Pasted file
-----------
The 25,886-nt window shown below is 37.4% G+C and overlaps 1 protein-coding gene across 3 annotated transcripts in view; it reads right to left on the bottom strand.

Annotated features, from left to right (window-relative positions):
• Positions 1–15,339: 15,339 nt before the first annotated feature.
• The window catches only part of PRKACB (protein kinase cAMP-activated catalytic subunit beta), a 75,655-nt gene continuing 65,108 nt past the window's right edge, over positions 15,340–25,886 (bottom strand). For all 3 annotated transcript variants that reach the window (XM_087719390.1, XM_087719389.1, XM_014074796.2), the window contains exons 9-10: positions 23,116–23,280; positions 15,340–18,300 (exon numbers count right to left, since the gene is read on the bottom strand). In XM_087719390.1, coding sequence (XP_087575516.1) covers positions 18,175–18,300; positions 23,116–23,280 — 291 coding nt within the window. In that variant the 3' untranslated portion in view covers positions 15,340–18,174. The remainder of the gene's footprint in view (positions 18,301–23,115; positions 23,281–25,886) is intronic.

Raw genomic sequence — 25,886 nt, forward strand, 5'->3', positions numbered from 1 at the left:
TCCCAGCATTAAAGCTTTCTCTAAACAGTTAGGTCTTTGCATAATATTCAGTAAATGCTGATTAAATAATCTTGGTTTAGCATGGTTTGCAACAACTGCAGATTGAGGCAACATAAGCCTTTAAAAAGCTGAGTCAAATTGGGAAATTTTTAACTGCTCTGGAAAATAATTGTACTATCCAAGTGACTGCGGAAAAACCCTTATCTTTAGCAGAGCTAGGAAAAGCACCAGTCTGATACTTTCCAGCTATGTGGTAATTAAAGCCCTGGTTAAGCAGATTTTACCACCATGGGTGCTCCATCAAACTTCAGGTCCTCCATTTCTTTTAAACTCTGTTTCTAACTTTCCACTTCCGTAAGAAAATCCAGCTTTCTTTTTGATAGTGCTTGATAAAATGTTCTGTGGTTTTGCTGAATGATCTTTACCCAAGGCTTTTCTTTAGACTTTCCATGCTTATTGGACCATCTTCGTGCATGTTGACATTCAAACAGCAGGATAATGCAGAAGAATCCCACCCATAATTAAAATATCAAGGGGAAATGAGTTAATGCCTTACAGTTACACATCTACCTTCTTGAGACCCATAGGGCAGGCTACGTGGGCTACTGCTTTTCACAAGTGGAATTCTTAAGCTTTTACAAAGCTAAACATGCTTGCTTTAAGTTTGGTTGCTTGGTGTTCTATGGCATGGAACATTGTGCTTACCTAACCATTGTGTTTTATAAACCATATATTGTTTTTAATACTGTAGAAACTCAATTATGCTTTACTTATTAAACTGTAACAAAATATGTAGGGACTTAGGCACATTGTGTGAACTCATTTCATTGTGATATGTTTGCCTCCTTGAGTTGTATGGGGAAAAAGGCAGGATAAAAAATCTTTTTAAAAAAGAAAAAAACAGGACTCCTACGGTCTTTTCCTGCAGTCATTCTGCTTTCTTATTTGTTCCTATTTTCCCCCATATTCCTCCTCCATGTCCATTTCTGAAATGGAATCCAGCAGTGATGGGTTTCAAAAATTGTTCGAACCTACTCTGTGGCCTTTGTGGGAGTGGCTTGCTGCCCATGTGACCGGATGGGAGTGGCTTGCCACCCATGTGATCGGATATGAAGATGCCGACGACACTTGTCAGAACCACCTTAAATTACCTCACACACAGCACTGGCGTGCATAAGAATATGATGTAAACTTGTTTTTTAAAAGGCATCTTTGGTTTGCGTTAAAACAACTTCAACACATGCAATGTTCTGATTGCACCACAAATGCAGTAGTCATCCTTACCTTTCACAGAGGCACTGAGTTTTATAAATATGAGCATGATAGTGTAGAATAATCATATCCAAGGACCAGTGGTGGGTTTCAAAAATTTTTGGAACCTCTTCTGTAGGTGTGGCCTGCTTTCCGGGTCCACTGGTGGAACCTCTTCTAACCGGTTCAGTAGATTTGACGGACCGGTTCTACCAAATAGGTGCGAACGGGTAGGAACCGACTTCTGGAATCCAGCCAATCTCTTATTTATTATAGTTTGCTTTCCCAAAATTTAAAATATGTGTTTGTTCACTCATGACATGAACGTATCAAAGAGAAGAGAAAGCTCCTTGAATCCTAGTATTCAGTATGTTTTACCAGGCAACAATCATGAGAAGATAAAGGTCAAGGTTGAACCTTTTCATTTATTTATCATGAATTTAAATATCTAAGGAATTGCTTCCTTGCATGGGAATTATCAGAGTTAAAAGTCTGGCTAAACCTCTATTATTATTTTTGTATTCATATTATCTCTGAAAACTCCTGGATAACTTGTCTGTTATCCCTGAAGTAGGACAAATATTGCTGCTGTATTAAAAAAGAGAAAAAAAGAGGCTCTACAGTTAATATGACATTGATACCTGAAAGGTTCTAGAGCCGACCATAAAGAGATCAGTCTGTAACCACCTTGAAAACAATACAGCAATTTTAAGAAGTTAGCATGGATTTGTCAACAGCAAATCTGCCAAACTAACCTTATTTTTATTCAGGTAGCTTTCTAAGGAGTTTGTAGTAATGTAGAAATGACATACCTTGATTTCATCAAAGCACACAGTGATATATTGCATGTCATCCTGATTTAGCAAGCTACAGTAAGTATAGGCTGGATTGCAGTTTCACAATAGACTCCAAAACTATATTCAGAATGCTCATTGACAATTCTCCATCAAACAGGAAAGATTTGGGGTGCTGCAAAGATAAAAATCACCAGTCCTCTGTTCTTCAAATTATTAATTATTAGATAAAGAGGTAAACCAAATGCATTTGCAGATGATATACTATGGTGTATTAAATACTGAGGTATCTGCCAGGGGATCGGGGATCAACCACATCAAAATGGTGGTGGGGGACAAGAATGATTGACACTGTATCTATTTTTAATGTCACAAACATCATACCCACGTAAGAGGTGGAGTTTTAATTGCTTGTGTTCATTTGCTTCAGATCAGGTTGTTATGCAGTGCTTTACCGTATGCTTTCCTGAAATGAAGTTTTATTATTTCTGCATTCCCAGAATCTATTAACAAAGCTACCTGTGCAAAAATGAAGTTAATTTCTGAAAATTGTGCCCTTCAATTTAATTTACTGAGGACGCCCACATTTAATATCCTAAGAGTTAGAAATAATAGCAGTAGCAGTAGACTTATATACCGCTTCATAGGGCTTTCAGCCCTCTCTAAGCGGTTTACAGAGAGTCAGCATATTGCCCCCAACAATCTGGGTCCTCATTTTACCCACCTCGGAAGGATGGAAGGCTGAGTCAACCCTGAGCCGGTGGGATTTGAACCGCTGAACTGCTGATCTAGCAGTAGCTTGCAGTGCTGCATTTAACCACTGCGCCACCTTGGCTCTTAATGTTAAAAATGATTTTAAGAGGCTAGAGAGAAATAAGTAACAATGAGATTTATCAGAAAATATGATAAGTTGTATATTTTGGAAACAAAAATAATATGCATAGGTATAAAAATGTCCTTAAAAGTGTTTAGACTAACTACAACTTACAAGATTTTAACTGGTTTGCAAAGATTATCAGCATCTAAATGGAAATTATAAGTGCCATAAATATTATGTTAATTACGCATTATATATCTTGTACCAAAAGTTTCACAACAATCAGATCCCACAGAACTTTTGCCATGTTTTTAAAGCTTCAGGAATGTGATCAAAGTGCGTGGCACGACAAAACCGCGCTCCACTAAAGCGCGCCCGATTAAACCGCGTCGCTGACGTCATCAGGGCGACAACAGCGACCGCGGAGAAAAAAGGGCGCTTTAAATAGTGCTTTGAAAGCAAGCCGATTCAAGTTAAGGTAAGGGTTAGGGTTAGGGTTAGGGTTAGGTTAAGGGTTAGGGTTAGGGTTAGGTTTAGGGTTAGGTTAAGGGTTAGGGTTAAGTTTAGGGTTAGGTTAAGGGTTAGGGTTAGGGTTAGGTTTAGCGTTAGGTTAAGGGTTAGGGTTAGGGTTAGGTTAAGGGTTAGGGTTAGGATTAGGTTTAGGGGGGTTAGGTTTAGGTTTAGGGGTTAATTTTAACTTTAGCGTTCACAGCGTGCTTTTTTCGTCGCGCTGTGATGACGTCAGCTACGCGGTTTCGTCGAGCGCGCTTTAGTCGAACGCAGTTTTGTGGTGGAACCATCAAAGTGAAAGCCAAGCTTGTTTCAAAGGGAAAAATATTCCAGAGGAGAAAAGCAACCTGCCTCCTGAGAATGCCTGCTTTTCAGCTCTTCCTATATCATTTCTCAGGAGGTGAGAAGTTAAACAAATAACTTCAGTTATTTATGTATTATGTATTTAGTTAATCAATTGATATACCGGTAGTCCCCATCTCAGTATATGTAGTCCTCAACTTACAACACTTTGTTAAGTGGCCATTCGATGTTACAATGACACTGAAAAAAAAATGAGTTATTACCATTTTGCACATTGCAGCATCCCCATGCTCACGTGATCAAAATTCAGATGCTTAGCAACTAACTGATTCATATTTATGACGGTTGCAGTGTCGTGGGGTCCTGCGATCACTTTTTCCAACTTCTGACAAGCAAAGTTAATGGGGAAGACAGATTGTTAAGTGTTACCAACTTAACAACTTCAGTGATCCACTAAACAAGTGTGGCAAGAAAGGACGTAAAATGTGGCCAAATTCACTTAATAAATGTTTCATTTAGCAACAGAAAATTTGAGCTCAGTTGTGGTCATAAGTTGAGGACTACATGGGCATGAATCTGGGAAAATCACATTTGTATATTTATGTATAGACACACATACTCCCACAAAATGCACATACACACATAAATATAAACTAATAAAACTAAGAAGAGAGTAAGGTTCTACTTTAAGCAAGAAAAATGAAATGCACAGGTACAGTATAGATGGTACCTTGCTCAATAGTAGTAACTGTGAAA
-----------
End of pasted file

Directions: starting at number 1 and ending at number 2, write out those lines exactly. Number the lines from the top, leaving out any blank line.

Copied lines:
The 25,886-nt window shown below is 37.4% G+C and overlaps 1 protein-coding gene across 3 annotated transcripts in view; it reads right to left on the bottom strand.

Annotated features, from left to right (window-relative positions):